This is very good questions.
Below are the points why use properties over fields, 5 reasons:
1 - Fields can’t be used in Interfaces
You can’t enforce the existence of a field in an object’s public contract through an interface. For properties though it works fine.
2 - Validation
While your application currently may not require any validation logic to set a particular value, changing business requirements may require inserting this logic later. At that point changing a field to a property is a breaking change for consumers of your API. (For example if someone was inspecting your class via reflection).
3 - Binary Serialization
Changing a field to a property is a breaking change if you’re using binary serialization. Incidentally, this is one of the reasons VB10’s auto-implemented properties have a “bindable” backing field (i.e. you can express the name of the backing field in code) – that way, if you change an auto-implemented property to an expanded property, you can still maintain serialization compatibility by keeping the backing field name the same (in C# you’re forced to change it because it generates backing fields with unbindable names).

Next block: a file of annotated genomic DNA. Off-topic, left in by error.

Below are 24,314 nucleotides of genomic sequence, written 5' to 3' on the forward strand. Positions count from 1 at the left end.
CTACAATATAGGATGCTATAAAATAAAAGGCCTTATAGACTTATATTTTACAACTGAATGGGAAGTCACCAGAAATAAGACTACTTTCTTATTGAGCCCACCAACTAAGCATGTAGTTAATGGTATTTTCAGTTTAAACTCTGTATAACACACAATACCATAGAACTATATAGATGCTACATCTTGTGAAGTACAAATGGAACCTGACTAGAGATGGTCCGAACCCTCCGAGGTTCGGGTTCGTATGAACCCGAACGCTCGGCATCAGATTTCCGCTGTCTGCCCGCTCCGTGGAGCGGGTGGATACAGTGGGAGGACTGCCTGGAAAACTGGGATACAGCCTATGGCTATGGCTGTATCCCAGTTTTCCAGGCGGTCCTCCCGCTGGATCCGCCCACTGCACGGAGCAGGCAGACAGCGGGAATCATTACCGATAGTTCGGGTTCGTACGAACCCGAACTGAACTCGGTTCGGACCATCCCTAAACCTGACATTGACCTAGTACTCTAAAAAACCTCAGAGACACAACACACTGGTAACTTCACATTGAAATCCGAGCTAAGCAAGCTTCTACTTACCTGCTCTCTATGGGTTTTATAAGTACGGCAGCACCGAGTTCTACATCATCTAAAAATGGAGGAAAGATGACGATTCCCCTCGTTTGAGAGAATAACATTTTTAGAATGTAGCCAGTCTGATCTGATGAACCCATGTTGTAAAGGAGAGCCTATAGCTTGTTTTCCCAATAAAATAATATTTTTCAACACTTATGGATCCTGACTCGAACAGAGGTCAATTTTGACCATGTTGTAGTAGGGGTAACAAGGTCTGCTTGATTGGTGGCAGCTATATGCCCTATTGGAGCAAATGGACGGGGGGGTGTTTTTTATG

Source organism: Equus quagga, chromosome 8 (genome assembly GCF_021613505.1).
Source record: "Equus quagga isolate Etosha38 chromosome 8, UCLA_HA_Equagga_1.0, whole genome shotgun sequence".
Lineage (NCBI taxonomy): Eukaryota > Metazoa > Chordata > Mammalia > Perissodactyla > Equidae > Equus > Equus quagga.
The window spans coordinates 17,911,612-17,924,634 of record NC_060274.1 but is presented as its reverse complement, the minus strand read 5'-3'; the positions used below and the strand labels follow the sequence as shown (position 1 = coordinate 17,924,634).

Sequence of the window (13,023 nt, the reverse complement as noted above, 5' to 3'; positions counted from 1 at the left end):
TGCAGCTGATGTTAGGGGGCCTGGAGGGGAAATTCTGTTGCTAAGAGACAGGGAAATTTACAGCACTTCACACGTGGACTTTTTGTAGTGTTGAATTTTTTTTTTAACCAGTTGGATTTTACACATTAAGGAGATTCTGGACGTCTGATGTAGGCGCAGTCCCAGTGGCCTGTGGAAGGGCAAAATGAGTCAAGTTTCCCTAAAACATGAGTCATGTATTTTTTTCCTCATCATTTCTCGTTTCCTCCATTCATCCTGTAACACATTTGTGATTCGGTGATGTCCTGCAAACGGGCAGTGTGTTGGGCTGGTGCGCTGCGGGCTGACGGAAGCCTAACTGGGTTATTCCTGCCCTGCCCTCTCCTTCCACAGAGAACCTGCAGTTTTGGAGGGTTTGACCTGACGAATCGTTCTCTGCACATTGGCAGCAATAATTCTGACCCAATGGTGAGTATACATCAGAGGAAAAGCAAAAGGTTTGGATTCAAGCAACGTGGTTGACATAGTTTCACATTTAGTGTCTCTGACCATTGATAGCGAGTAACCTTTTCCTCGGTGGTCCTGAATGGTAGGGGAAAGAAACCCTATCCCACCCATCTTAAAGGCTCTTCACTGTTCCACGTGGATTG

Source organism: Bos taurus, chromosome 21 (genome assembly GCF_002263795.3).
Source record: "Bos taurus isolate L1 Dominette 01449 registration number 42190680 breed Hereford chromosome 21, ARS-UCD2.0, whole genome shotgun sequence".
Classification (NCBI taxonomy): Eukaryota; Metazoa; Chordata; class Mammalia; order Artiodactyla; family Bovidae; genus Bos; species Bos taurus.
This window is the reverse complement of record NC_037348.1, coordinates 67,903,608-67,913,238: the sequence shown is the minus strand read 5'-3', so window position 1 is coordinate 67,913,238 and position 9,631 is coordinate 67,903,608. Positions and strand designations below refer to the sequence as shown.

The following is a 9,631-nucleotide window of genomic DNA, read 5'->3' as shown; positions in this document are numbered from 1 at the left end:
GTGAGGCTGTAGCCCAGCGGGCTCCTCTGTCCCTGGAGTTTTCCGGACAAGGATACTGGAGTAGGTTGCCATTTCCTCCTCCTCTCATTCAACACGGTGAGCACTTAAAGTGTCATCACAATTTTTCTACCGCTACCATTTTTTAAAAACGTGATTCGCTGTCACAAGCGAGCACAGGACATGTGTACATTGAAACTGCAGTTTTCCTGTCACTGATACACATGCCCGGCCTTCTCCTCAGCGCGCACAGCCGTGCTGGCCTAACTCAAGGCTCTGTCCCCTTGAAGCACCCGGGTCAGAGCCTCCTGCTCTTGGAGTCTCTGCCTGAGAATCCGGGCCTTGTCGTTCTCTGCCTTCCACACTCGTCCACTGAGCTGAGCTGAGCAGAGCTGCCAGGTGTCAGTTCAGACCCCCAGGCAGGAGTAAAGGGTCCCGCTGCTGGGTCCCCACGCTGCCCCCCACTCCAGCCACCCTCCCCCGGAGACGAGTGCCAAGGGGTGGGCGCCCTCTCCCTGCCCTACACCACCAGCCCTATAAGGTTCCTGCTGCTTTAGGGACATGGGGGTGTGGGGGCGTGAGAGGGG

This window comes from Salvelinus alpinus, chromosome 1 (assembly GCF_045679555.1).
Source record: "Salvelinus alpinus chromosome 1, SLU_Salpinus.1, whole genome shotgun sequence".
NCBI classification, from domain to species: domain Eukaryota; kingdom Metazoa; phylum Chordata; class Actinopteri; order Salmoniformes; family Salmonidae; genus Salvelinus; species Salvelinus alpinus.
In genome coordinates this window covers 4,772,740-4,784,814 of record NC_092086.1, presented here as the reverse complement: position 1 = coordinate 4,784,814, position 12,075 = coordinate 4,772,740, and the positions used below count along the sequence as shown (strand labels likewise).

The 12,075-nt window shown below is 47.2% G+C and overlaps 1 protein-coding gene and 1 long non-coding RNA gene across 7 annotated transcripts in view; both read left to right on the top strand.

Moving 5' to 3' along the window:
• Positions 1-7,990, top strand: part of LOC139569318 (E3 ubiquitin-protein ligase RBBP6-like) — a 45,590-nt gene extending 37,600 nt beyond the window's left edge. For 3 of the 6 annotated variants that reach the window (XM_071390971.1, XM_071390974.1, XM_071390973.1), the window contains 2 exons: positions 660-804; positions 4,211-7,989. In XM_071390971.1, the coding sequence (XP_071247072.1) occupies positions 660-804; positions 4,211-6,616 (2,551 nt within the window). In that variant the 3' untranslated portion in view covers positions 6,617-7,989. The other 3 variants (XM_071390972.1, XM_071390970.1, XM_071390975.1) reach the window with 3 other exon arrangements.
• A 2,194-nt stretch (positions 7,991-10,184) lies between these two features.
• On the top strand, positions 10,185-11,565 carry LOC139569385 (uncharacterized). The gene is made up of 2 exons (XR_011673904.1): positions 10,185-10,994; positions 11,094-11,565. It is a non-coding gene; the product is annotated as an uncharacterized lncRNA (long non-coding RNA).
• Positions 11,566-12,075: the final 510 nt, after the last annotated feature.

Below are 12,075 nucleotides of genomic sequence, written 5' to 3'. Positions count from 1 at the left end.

4 - A lot of the .NET databinding infrastructure binds to properties but not fields
I’ve heard arguments on both sides as to whether or not that’s a good thing, but the reality is that’s the way it works right now. (Note from me: WPF bindings work on properties)
5 - Exposing a public field is an FxCop violation
Other different are:-
1. It may not be necessary today, but if it becomes necessary later it's a breaking change
2. Databinding works only on properties, not on fields (I think, not a big databinding user)
3. It allows to insert validations, logging, breakpoints when accessing the value.
You can also see the below link :
Happy Coding.Nandkishorre, if this helps please login to Mark As Answer. | Alert Moderator